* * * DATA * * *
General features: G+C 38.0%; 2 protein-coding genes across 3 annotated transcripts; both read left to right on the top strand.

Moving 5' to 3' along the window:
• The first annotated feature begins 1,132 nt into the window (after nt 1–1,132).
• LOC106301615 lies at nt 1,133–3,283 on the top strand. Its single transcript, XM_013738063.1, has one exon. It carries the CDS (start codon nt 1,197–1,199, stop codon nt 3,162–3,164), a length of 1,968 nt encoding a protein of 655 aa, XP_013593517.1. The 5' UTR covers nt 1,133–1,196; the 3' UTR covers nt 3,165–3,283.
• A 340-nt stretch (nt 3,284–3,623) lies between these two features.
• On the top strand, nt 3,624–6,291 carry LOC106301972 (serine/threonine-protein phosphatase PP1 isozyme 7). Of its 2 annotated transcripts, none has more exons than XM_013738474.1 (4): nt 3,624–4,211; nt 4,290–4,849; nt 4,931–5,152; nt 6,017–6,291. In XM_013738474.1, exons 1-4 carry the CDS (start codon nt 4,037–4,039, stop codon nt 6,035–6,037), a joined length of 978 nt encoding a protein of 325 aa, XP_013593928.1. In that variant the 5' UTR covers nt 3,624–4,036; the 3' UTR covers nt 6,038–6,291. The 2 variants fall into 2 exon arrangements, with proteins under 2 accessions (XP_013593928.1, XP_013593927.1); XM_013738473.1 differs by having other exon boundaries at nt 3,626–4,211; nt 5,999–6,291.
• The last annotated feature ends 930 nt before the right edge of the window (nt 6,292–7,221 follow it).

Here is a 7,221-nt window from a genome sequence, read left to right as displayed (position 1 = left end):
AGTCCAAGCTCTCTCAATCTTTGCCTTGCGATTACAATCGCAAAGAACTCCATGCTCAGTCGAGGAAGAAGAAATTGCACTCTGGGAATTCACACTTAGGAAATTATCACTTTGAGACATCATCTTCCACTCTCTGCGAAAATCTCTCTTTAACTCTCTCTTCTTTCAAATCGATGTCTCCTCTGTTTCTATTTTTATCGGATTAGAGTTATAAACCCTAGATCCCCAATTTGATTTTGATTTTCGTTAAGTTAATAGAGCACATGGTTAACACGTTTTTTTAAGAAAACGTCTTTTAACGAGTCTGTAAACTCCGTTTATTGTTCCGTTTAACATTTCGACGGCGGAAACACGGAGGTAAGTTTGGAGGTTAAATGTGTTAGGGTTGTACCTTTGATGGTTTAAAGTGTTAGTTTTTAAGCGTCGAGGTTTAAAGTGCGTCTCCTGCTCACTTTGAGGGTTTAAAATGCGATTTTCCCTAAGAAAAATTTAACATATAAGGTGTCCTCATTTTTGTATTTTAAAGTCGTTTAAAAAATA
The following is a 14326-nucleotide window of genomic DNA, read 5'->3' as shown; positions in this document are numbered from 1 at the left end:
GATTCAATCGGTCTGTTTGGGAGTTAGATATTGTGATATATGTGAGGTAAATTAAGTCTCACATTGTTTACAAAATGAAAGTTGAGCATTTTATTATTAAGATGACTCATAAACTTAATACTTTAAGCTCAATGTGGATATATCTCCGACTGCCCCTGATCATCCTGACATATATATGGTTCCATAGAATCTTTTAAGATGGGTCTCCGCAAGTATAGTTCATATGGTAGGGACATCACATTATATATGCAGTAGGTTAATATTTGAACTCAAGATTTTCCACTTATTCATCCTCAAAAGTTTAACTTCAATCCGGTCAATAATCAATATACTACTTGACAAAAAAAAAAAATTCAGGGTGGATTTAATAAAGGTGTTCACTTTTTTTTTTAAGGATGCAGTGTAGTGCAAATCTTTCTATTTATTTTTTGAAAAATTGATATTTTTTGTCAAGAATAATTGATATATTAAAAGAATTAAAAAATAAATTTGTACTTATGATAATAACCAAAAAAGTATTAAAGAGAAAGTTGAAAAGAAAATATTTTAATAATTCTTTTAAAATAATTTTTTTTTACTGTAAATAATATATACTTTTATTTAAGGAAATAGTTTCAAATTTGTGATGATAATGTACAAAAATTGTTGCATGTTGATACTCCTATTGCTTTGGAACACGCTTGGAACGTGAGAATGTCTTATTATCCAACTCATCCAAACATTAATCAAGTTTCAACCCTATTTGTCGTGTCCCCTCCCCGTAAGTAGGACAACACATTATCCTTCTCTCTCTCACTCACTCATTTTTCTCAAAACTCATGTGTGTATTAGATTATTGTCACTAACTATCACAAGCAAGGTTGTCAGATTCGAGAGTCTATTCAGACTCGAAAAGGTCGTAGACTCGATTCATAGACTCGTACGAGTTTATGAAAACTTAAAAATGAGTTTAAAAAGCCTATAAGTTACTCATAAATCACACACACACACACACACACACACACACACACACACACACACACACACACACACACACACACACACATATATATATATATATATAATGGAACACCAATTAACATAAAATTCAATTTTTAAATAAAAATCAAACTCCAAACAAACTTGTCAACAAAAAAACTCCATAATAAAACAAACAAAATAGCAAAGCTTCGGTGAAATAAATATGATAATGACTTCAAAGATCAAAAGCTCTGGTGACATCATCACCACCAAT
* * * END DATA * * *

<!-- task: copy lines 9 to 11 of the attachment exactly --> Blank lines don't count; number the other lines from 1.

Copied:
AGTCCAAGCTCTCTCAATCTTTGCCTTGCGATTACAATCGCAAAGAACTCCATGCTCAGTCGAGGAAGAAGAAATTGCACTCTGGGAATTCACACTTAGGAAATTATCACTTTGAGACATCATCTTCCACTCTCTGCGAAAATCTCTCTTTAACTCTCTCTTCTTTCAAATCGATGTCTCCTCTGTTTCTATTTTTATCGGATTAGAGTTATAAACCCTAGATCCCCAATTTGATTTTGATTTTCGTTAAGTTAATAGAGCACATGGTTAACACGTTTTTTTAAGAAAACGTCTTTTAACGAGTCTGTAAACTCCGTTTATTGTTCCGTTTAACATTTCGACGGCGGAAACACGGAGGTAAGTTTGGAGGTTAAATGTGTTAGGGTTGTACCTTTGATGGTTTAAAGTGTTAGTTTTTAAGCGTCGAGGTTTAAAGTGCGTCTCCTGCTCACTTTGAGGGTTTAAAATGCGATTTTCCCTAAGAAAAATTTAACATATAAGGTGTCCTCATTTTTGTATTTTAAAGTCGTTTAAAAAATA
The following is a 14326-nucleotide window of genomic DNA, read 5'->3' as shown; positions in this document are numbered from 1 at the left end:
GATTCAATCGGTCTGTTTGGGAGTTAGATATTGTGATATATGTGAGGTAAATTAAGTCTCACATTGTTTACAAAATGAAAGTTGAGCATTTTATTATTAAGATGACTCATAAACTTAATACTTTAAGCTCAATGTGGATATATCTCCGACTGCCCCTGATCATCCTGACATATATATGGTTCCATAGAATCTTTTAAGATGGGTCTCCGCAAGTATAGTTCATATGGTAGGGACATCACATTATATATGCAGTAGGTTAATATTTGAACTCAAGATTTTCCACTTATTCATCCTCAAAAGTTTAACTTCAATCCGGTCAATAATCAATATACTACTTGACAAAAAAAAAAAATTCAGGGTGGATTTAATAAAGGTGTTCACTTTTTTTTTTAAGGATGCAGTGTAGTGCAAATCTTTCTATTTATTTTTTGAAAAATTGATATTTTTTGTCAAGAATAATTGATATATTAAAAGAATTAAAAAATAAATTTGTACTTATGATAATAACCAAAAAAGTATTAAAGAGAAAGTTGAAAAGAAAATATTTTAATAATTCTTTTAAAATAATTTTTTTTTACTGTAAATAATATATACTTTTATTTAAGGAAATAGTTTCAAATTTGTGATGATAATGTACAAAAATTGTTGCATGTTGATACTCCTATTGCTTTGGAACACGCTTGGAACGTGAGAATGTCTTATTATCCAACTCATCCAAACATTAATCAAGTTTCAACCCTATTTGTCGTGTCCCCTCCCCGTAAGTAGGACAACACATTATCCTTCTCTCTCTCACTCACTCATTTTTCTCAAAACTCATGTGTGTATTAGATTATTGTCACTAACTATCACAAGCAAGGTTGTCAGATTCGAGAGTCTATTCAGACTCGAAAAGGTCGTAGACTCGATTCATAGACTCGTACGAGTTTATGAAAACTTAAAAATGAGTTTAAAAAGCCTATAAGTTACTCATAAATCACACACACACACACACACACACACACACACACACACACACACACACACACACACACACACACACACATATATATATATATATATAATGGAACACCAATTAACATAAAATTCAATTTTTAAATAAAAATCAAACTCCAAACAAACTTGTCAACAAAAAAACTCCATAATAAAACAAACAAAATAGCAAAGCTTCGGTGAAATAAATATGATAATGACTTCAAAGATCAAAAGCTCTGGTGACATCATCACCACCAAT